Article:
Performance Evaluation of Multiresolution Methods in Disparity Estimation

  • Dibyendu Mukherjee
  • Gaurav Bhatnagar
  • Q. M. Jonathan Wu
Part of the Lecture Notes in Computer Science book series (LNCS, volume 6134)

Abstract

Disparity estimation from stereo imagery has gained substantial interest of research community from its commencement with the recent trend being the use of multiresolution methods. Existing multiresolution based methods are relatively independent and do not, in general, relate to a continuous progress in the research. As a result, the relative advantages and disadvantages of a particular multiresolution method in disparity estimation are hard to understand. Present work is an effort to put different multiresolution methods together to highlight their expediency and suitability along with the comparison to get a better understanding. Three different frameworks are used having different strengths and limitations followed by the comparison in the terms of time complexity, quality of matching and effect of different levels of decomposition. Qualitative and quantitative results have been provided for four types of standard multiresolution methods.

Keywords

Stereo Match Disparity Estimation Detail Part Contourlet Transform Stereo Match Algorithm 
These keywords were added by machine and not by the authors. This process is experimental and the keywords may be updated as the learning algorithm improves.

References

  1. 1.
    Bhatti, A., Nahavandi, S.: Depth estimation using multiwavelet analysis based stereo vision approach. International Journal of Wavelets Multiresolution and Information Processing 6(3), 481–497 (2008)MATHCrossRefGoogle Scholar
  2. 2.
    Candes, E.J., Demanet, L., Donoho, D.L., Ying, L.: Fast discrete curvelet transforms. Multiscale Modelling and Simulation 5, 861–899 (2006)MATHCrossRefMathSciNetGoogle Scholar
  3. 3.
    Caspary, G., Zeevi, Y.Y.: Wavelet-based multiresolution stereo vision. In: Proceedings of the International Conference on Pattern Recognition, vol. 3, pp. 680–683 (2002)Google Scholar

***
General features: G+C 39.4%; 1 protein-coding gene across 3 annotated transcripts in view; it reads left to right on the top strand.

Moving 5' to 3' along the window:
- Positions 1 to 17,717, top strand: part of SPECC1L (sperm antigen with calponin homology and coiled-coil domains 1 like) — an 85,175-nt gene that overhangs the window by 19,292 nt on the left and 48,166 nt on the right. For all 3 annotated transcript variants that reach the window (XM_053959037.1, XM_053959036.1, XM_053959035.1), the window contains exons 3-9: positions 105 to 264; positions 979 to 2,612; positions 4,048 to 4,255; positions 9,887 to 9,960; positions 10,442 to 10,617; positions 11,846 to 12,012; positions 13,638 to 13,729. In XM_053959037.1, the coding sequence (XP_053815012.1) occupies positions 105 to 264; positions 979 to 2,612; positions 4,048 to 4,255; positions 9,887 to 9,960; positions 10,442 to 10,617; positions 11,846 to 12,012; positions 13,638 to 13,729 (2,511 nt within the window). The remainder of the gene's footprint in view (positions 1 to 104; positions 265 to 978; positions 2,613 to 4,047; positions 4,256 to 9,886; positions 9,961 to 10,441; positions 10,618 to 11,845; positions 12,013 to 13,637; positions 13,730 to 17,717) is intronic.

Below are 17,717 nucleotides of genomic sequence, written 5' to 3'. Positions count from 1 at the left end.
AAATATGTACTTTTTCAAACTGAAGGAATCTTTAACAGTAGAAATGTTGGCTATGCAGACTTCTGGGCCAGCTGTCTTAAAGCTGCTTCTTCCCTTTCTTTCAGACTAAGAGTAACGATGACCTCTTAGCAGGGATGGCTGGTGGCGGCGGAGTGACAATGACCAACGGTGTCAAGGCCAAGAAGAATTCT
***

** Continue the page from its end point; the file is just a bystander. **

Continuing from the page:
4. 4.
    Ding, H., Fu, M., Wang, M.: Shift-invariant contourlet transform and its application to stereo matching. In: Proceedings of the International Conference on Innovative Computing, Information and Control, pp. 87–90 (2006)Google Scholar
  5. 5.
    Do, M.N., Vetterli, M.: The contourlet transform: an efficient directional multiresolution image representation. IEEE Transactions on Image Processing 14(12), 2091–2106 (2005)CrossRefMathSciNetGoogle Scholar
  6. 6.
    Kakarala, R., Ogunbona, P.: Signal analysis using a multiresolution form of the singular value decomposition. IEEE Transactions on Image Processing 10(5), 724–735 (2001)MATHCrossRefMathSciNetGoogle Scholar
  7. 7.
    Mallat, S.: Wavelets for a vision. Proceedings of IEEE 84(4), 604–614 (1996)CrossRefGoogle Scholar
  8. 8.
    Mukherjee, D., Wang, G., Wu, Q.: Stereo matching algorithm based on curvelet decomposition and modified support weights. Accepted at IEEE International Conference on Acoustics, Speech and Signal Processing (2010)Google Scholar
  9. 9.
    Scharstein, D., Szeliski, R.: A taxonomy and evaluation of dense two-frame stereo correspondence algorithms. International Journal of Computer Vision 47(1-3), 7–42 (2002)MATHCrossRefGoogle Scholar
  10. 10.
    Scharstein, D., Szeliski, R.: High-accuracy stereo depth maps using structured light. In: IEEE Conference on Computer Vision and Pattern Recognition, vol. 1, pp. 195–202 (2003)Google Scholar
  11. 11.
    Zhang, W., Zhang, Q., Qu, L., Wei, S.: A stereo matching algorithm based on multiresolution and epipolar constraint. In: Proceedings of the International Conference on Image and Graphics, pp. 180–183 (2004)Google Scholar

Copyright information

© Springer-Verlag Berlin Heidelberg 2010

Authors and Affiliations

  • Dibyendu Mukherjee
    • 1
  • Gaurav Bhatnagar
    • 1
  • Q. M. Jonathan Wu
    • 1
  1. 1.Department of Electrical and Computer EngineeringUniversity of WindsorWindsorCanada

Personalised recommendations